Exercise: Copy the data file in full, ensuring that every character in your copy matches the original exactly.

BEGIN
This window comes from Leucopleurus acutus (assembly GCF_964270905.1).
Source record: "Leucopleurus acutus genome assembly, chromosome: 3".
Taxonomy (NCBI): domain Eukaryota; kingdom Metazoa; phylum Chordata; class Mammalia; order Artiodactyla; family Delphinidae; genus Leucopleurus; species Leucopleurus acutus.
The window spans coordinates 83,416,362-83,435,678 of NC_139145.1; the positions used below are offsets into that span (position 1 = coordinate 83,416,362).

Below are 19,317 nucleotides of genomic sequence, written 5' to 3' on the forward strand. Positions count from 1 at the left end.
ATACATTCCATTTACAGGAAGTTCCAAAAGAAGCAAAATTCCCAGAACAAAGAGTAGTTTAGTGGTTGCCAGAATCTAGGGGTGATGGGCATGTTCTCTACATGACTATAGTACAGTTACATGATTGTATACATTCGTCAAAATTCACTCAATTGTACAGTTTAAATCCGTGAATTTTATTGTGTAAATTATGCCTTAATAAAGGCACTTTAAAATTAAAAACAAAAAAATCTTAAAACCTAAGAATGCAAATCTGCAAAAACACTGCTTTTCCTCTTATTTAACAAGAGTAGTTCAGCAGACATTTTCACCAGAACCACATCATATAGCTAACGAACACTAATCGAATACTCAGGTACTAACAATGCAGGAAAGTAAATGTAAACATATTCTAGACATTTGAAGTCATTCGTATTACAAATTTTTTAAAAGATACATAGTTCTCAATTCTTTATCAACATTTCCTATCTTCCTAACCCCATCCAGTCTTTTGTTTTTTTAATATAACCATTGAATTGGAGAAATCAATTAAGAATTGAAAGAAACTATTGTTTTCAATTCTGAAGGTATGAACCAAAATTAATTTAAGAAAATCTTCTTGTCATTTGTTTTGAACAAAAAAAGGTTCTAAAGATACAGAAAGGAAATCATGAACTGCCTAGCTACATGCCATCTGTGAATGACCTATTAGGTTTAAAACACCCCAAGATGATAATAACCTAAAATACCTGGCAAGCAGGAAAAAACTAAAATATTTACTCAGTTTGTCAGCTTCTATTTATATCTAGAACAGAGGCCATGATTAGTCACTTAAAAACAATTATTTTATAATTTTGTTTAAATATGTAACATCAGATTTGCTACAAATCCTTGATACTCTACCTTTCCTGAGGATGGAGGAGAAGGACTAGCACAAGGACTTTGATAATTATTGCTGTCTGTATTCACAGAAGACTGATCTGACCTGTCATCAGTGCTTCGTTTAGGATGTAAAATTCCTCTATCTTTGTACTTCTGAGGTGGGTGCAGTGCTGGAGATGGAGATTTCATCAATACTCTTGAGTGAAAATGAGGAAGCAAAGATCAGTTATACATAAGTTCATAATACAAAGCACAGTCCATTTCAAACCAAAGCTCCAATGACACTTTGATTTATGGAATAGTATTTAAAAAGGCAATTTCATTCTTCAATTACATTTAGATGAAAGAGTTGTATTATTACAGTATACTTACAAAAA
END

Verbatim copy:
This window comes from Leucopleurus acutus (assembly GCF_964270905.1).
Source record: "Leucopleurus acutus genome assembly, chromosome: 3".
Taxonomy (NCBI): domain Eukaryota; kingdom Metazoa; phylum Chordata; class Mammalia; order Artiodactyla; family Delphinidae; genus Leucopleurus; species Leucopleurus acutus.
The window spans coordinates 83,416,362-83,435,678 of NC_139145.1; the positions used below are offsets into that span (position 1 = coordinate 83,416,362).

Below are 19,317 nucleotides of genomic sequence, written 5' to 3' on the forward strand. Positions count from 1 at the left end.
ATACATTCCATTTACAGGAAGTTCCAAAAGAAGCAAAATTCCCAGAACAAAGAGTAGTTTAGTGGTTGCCAGAATCTAGGGGTGATGGGCATGTTCTCTACATGACTATAGTACAGTTACATGATTGTATACATTCGTCAAAATTCACTCAATTGTACAGTTTAAATCCGTGAATTTTATTGTGTAAATTATGCCTTAATAAAGGCACTTTAAAATTAAAAACAAAAAAATCTTAAAACCTAAGAATGCAAATCTGCAAAAACACTGCTTTTCCTCTTATTTAACAAGAGTAGTTCAGCAGACATTTTCACCAGAACCACATCATATAGCTAACGAACACTAATCGAATACTCAGGTACTAACAATGCAGGAAAGTAAATGTAAACATATTCTAGACATTTGAAGTCATTCGTATTACAAATTTTTTAAAAGATACATAGTTCTCAATTCTTTATCAACATTTCCTATCTTCCTAACCCCATCCAGTCTTTTGTTTTTTTAATATAACCATTGAATTGGAGAAATCAATTAAGAATTGAAAGAAACTATTGTTTTCAATTCTGAAGGTATGAACCAAAATTAATTTAAGAAAATCTTCTTGTCATTTGTTTTGAACAAAAAAAGGTTCTAAAGATACAGAAAGGAAATCATGAACTGCCTAGCTACATGCCATCTGTGAATGACCTATTAGGTTTAAAACACCCCAAGATGATAATAACCTAAAATACCTGGCAAGCAGGAAAAAACTAAAATATTTACTCAGTTTGTCAGCTTCTATTTATATCTAGAACAGAGGCCATGATTAGTCACTTAAAAACAATTATTTTATAATTTTGTTTAAATATGTAACATCAGATTTGCTACAAATCCTTGATACTCTACCTTTCCTGAGGATGGAGGAGAAGGACTAGCACAAGGACTTTGATAATTATTGCTGTCTGTATTCACAGAAGACTGATCTGACCTGTCATCAGTGCTTCGTTTAGGATGTAAAATTCCTCTATCTTTGTACTTCTGAGGTGGGTGCAGTGCTGGAGATGGAGATTTCATCAATACTCTTGAGTGAAAATGAGGAAGCAAAGATCAGTTATACATAAGTTCATAATACAAAGCACAGTCCATTTCAAACCAAAGCTCCAATGACACTTTGATTTATGGAATAGTATTTAAAAAGGCAATTTCATTCTTCAATTACATTTAGATGAAAGAGTTGTATTATTACAGTATACTTACAAAAA